That Allison Parker had been the catalyst for his breakthrough was certainly no mystery. He had killed her because she was so aloof, so arrogant, so smug—so much like them—and because she had dismissed him as though he were an insect. Hadn’t he been kind to her? Hadn’t he helped her on at least two occasions? Hadn’t he treated her with respect and dignity? Yes. And, yet, when he dared to ask her to lunch—a harmless, mid-day outing, not even a real date—she had laughed in his face, turned and strolled away.

At that moment, Eldon knew he had at last come face to face with his destiny. There could be no more putting it off. No more procrastinating. He would kill Allison Parker. He would dim forever those eyes that had showed such condescension, repugnance, and superiority toward him. He would silence that laughter.

He would rid the world of one more woman who doubted his masculinity. How dare they question that? In death, she would discover his manhood.

Sitting in his car, fighting sleep, Eldon saw a light flicker inside the dance academy. Seconds later, he saw a woman step outside, holding a raincoat over her head, looking up at the sky. He knew it wasn’t her—it couldn’t be; her car wasn’t in the lot. Had to be that young dance instructor. Abby something. He’d seen her once, briefly, from a distance, not more than two weeks ago. A real looker. Resembled Allison Parker and Becky Adams.

Resembled them.

He’d made eye contact with her that afternoon, nodded, smiled. Her eyes met his, then moved on. Like he wasn’t present in the room. Invisible. In that instant, he knew she was destined to be the next Chosen One. For her arrogance, she would pay the ultimate price.

Eldon smiled. He hadn’t planned on killing her tonight. Indeed, he had yet to put together a plan or establish a time in which he would act. He’d figured on at least another week, maybe two. There was never a need to hurry or take unnecessary risks. Better to be methodical than impulsive.

Caution and discipline—never leave home without them.

And yet, much to his surprise, he felt no fear, no apprehension. No self-doubting. Why not tonight? he asked himself. Why put it off? The situation couldn’t be more conducive to success. The Chosen One was alone. He also knew from recent research that she lived by herself. There was no one else in sight. No potential witnesses. In this rain and darkness, no one would see him pick her up or leave the parking lot. His black car would be little more than a shadow moving through the night.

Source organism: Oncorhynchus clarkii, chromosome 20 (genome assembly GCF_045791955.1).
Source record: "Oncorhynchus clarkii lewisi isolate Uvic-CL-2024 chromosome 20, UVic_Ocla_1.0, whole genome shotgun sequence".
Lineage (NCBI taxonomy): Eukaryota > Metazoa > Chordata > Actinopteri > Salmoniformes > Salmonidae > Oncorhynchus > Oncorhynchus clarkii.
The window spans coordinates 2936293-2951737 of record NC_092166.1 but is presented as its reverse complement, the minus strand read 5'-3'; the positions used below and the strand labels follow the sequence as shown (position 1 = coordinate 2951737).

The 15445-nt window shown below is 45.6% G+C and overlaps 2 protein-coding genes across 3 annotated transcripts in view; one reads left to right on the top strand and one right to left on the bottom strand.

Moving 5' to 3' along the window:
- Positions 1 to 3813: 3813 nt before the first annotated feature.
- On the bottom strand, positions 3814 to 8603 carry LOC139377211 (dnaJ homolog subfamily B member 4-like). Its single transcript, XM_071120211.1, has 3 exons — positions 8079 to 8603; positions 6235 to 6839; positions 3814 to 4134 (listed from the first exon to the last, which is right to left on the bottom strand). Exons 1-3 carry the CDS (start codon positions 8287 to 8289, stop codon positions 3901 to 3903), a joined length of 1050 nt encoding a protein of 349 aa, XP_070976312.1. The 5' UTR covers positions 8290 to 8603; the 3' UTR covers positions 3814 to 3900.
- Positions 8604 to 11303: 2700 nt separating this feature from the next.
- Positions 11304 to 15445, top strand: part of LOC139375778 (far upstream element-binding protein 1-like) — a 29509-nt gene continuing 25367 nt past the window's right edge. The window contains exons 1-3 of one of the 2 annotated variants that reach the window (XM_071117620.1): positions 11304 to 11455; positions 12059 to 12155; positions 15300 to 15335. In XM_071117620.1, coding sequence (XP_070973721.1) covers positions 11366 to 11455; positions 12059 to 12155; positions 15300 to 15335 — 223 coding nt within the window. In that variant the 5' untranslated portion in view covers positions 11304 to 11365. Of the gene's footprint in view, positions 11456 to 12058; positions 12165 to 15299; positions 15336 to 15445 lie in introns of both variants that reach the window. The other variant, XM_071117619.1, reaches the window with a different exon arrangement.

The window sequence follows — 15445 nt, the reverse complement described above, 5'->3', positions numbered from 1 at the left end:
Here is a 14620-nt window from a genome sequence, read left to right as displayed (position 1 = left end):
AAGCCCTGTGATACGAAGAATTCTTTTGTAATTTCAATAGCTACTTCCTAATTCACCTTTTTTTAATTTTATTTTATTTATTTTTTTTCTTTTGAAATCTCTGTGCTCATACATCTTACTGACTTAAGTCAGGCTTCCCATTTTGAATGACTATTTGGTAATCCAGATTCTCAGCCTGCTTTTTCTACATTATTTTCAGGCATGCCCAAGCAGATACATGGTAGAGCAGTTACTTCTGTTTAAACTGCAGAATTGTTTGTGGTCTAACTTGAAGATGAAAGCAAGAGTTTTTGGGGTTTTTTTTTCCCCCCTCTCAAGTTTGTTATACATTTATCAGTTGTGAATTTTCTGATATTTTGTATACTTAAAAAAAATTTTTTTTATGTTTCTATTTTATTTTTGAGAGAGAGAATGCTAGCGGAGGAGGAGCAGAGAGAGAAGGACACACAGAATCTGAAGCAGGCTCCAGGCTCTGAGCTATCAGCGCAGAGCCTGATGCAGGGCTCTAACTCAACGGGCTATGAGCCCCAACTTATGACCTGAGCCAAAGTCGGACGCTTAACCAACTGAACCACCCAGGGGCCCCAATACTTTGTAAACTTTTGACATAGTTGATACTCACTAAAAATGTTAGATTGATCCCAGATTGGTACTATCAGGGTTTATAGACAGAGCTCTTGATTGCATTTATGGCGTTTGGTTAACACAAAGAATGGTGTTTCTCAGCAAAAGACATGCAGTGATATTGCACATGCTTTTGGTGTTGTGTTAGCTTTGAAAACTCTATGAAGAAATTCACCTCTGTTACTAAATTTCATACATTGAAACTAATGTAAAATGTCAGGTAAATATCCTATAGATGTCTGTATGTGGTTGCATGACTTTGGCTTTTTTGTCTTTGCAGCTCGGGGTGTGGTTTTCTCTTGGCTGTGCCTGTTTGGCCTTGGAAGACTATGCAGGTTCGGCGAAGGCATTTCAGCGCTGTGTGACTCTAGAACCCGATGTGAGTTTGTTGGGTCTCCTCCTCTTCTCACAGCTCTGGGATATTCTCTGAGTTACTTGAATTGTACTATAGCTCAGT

The voice in his head whispered, “go.”

Eldon drove slowly through the rain-drenched parking lot, pulling up next to the curb in front of the dance academy. He lowered the window on the passenger side, leaned across the seat, said, “Stranded?”

“Seems that way.”

“What time was your ride supposed to be here?” “Eight.” “I’m sure this rain is the cause of his delay.”

“Probably so. But it would’ve been nice if he’d called, let me know he was running late.”

“Have you tried to contact him?” “Called his cell phone. No answer.” She came closer to the car, looked inside. “Haven’t I seen you somewhere before? Aren’t you—”

“I have been many places, my dear, so it’s very possible that our paths have indeed crossed.”

“No…I’ve seen you somewhere. Recently.”

“The bookstore, perhaps?”

“That’s right. The bookstore. Last week, I believe. By the way, I’m Abby. Abby Kaplan.”

“Would you care for a ride home, Abby? No sense staying here alone.”

“I probably should wait. Give him a few more minutes.”

“Nonsense,” Eldon said. “In this weather, it could be an hour or more before he shows up. Better let me give you a lift.”

“I live on Bellefonte.”

“That’s no problem.”

“You sure? I don’t want you going out of your way.”

“I am not so noble as to do that which is problematic. It would be no trouble at all to give you a lift.”

Abby nodded. “Let me turn off the lights and lock up.”

“Take your time, my dear. Your chariot awaits.”